Sweet Lands of Liberty
By D Fowler
Part 9 – Arthur’s Church and Counter-Reformation
After Archbishop of Canterbury Hubert Walter’s death in July, 1205 – after a long illness which helped make possible Arthur’s split with the Pope – Arthur sought a very short term solution. He accepted the choice of one Reginald by monks, but also sought to have a Waldensian. He was advised not to push things too fast – Scotland and Wales needed to be kept on his side, he was told.
Pope Innocent III, in an attempt to mend the breach, suggested Stephen Langdon, who would become the Bishop of Paris in 1208. Arthur refused.
Once the threat from Otto was gone, Arthur waited a while longer before choosing Durand of Huesca as Archbishop in early 1209. There was great skepticism and even some animosity toward Arthur for choosing a non-Englishman. However, in a series of speeches to the townsfolk at London and elsewhere, he explained his reasoning:
“I know the Catholic Church is not the true Christian Church, they are concerned too much with the things of the world, and do not teach sound doctrine. However, I am not a churchman myself. I require a theologian who is able to remake the Church of England into what it should be – a national church that is not just representing the nation, but which truly represents God’s work on Earth.”
The controversy was one of several that would dot Arthur’s reign – he was great, but not a perfect King. However, this controversy likely showed that people simply expected him to be too much like the Dark Ages Arthur of legend, who they felt would not have needed outside help. For 15 years, Arnaud served as an excellent archbishop, and developed the Anglican Church into a model one which spread far and wide.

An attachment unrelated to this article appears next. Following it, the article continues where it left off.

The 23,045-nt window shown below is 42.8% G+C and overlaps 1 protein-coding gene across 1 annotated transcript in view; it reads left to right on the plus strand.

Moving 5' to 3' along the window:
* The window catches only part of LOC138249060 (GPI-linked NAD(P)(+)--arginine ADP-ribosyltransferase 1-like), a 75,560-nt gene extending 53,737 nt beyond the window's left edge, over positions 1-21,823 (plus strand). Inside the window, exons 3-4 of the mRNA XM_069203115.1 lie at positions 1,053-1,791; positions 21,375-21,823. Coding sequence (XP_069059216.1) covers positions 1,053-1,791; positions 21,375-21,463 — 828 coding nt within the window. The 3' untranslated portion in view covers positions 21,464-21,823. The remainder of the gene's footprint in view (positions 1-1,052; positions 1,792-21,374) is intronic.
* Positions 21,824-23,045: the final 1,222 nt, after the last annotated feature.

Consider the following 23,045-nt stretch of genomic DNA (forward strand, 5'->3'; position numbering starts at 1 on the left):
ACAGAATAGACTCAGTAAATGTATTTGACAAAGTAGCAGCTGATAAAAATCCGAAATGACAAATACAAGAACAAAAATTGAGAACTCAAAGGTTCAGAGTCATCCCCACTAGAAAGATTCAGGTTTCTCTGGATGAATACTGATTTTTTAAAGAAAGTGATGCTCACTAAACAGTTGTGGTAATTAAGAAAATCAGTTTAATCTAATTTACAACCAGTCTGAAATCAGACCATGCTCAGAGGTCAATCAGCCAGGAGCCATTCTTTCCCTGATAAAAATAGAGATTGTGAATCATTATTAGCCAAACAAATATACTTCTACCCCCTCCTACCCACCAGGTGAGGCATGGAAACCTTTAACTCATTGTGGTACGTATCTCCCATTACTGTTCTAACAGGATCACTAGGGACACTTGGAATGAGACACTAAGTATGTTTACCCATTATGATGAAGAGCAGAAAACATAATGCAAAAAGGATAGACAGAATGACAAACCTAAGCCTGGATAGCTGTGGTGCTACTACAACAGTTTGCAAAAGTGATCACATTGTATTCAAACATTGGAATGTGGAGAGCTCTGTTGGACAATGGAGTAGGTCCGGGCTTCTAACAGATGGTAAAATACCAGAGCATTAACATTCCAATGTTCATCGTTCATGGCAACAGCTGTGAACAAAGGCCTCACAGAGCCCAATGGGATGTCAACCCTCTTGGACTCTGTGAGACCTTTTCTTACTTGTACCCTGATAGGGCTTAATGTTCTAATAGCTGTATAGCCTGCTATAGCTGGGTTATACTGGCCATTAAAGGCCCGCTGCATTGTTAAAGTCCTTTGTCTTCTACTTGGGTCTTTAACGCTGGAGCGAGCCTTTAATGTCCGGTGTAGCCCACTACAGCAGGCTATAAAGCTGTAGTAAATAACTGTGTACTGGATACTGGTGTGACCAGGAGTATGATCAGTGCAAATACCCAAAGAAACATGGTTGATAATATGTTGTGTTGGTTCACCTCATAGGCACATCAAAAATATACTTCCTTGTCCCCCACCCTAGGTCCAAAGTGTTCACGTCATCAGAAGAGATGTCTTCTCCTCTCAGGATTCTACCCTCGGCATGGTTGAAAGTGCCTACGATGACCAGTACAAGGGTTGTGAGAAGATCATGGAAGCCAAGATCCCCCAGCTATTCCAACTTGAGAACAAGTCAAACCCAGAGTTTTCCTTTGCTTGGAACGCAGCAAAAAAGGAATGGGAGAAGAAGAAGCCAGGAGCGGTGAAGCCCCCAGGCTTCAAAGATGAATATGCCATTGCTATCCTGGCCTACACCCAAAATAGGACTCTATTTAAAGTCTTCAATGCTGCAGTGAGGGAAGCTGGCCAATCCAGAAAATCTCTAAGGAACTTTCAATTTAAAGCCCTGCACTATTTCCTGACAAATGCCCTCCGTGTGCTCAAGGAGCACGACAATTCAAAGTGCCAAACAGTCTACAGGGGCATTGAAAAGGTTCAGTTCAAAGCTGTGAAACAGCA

Some suggest that Arnaud and his followers might have been won to Catholicism, but for the animosity the increasingly powerful Waldensians had built up, especially with the martyrdom of their leader, Waldo. One basis for this is that under Arnaud’s leadership, there continued to be a hierarchy, while Waldo’s original teachings had led to numerous independent churches in the places where they were allowed by nobles, and to independent lay preachers elsewhere.
The methods, however, were assuredly not all Catholic. He abolished confessionals, instructing priests in how to be “proper ministers of God’s Word.” He also established a system of education so that those who wished could become elders in the church. Arnaud also insisted that the Church’s duty be to provide for the poor and to promote good works among the people; this was to be the primary role of the elders.(1) The churches remained in a hierarchy, with the King of England the nominal head, but with the Archbishop of Canterbury as the real head. The King could give non-binding advice on selections, and then would choose between any number of people the electors selected as the next Archbishop. If no ideas were submitted – which he knew was likely the first time or two, before a sufficiently knowledgeable Englishman could serve – the King could appoint one, with the approval of the governing council. King Arthur also decreed that the reigning monarch in England must always be an Anglican.
There were growing pains, of course, as the Archbishop and King sought to ensure that, in Arthur II’s words, “Right always triumphs.” Waldensians from elsewhere would still end up appointed for longer than he expected. In fact, one of Pietro II of Savoy’s sons would one day be Archbishop of Canterbury.(2) However, this was seen as one other way in which power was being given to the people.
The Pope realized changes needed to be made. At the Fourth Lateran Council, which he called in 1210, he launched what some called the “Counter Reformation.” This council mandating that clergy could no longer participate in the “trial by ordeal” – while he wouldn’t go so far as to agree with the Waldensians and Anglicans that it should be outlawed, this did, in essence, outlaw it in Catholic nations. He also mandated that an education system be put in place, so priests could read and actually learn to preach; part of what was making the Waldensians, and now the Anglicans, so popular was that they were able to reach the masses.